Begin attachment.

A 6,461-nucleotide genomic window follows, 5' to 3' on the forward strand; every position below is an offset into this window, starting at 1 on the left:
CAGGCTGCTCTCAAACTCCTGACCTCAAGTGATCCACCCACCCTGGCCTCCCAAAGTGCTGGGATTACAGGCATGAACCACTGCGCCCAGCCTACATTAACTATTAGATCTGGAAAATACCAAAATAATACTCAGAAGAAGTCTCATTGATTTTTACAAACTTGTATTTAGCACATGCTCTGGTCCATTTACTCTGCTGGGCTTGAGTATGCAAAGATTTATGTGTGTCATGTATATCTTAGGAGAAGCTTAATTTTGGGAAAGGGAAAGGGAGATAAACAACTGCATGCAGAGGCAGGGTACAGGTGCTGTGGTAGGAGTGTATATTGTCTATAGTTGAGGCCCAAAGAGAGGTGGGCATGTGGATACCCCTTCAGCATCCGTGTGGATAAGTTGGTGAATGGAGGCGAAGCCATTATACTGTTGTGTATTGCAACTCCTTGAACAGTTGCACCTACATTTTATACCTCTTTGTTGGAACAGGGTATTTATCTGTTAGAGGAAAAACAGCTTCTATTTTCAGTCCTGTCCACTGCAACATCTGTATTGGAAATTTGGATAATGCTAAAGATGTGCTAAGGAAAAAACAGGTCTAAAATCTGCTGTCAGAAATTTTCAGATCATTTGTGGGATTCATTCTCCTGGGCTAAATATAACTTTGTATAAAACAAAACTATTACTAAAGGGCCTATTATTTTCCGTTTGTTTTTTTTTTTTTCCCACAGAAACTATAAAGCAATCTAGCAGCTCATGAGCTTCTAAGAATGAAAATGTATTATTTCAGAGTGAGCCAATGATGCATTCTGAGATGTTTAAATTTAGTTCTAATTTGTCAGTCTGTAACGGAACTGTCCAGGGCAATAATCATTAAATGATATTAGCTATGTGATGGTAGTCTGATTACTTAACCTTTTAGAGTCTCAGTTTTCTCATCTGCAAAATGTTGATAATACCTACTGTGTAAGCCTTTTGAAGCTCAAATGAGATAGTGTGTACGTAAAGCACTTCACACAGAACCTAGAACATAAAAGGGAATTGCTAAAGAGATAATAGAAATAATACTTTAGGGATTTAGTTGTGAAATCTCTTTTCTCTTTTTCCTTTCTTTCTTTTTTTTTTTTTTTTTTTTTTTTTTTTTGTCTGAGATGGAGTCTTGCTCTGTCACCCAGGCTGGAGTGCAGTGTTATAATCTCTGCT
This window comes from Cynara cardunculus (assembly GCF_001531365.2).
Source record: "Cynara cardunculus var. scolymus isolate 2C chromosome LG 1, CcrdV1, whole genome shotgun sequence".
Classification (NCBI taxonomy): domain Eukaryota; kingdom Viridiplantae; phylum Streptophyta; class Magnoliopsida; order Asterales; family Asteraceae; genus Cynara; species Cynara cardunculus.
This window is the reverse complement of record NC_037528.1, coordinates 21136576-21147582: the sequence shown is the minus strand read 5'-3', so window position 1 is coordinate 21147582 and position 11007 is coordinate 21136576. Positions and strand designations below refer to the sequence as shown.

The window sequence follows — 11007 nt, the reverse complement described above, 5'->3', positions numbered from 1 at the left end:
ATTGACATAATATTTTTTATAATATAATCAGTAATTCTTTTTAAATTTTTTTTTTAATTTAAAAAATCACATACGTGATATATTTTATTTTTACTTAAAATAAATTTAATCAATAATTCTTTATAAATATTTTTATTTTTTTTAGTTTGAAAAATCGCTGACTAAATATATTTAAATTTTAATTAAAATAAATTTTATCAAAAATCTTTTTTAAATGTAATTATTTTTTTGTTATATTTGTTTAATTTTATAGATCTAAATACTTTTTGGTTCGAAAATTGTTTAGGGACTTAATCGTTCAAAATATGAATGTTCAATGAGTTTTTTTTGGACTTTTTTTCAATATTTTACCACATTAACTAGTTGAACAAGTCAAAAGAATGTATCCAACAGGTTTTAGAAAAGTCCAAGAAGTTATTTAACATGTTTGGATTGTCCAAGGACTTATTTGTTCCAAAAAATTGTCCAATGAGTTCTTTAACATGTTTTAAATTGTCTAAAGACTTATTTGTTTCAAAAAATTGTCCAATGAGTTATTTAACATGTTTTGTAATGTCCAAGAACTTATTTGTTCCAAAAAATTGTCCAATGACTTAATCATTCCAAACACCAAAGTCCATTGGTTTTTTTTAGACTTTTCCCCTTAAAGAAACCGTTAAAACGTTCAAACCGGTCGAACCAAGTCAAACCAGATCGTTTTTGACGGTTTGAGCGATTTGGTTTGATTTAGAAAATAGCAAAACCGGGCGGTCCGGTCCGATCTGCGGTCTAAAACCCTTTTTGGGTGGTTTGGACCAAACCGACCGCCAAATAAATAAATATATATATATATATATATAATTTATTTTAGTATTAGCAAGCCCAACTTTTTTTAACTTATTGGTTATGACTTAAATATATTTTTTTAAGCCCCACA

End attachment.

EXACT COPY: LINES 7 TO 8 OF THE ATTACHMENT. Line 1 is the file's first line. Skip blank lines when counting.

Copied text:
The window sequence follows — 11007 nt, the reverse complement described above, 5'->3', positions numbered from 1 at the left end:
ATTGACATAATATTTTTTATAATATAATCAGTAATTCTTTTTAAATTTTTTTTTTAATTTAAAAAATCACATACGTGATATATTTTATTTTTACTTAAAATAAATTTAATCAATAATTCTTTATAAATATTTTTATTTTTTTTAGTTTGAAAAATCGCTGACTAAATATATTTAAATTTTAATTAAAATAAATTTTATCAAAAATCTTTTTTAAATGTAATTATTTTTTTGTTATATTTGTTTAATTTTATAGATCTAAATACTTTTTGGTTCGAAAATTGTTTAGGGACTTAATCGTTCAAAATATGAATGTTCAATGAGTTTTTTTTGGACTTTTTTTCAATATTTTACCACATTAACTAGTTGAACAAGTCAAAAGAATGTATCCAACAGGTTTTAGAAAAGTCCAAGAAGTTATTTAACATGTTTGGATTGTCCAAGGACTTATTTGTTCCAAAAAATTGTCCAATGAGTTCTTTAACATGTTTTAAATTGTCTAAAGACTTATTTGTTTCAAAAAATTGTCCAATGAGTTATTTAACATGTTTTGTAATGTCCAAGAACTTATTTGTTCCAAAAAATTGTCCAATGACTTAATCATTCCAAACACCAAAGTCCATTGGTTTTTTTTAGACTTTTCCCCTTAAAGAAACCGTTAAAACGTTCAAACCGGTCGAACCAAGTCAAACCAGATCGTTTTTGACGGTTTGAGCGATTTGGTTTGATTTAGAAAATAGCAAAACCGGGCGGTCCGGTCCGATCTGCGGTCTAAAACCCTTTTTGGGTGGTTTGGACCAAACCGACCGCCAAATAAATAAATATATATATATATATATATAATTTATTTTAGTATTAGCAAGCCCAACTTTTTTTAACTTATTGGTTATGACTTAAATATATTTTTTTAAGCCCCACA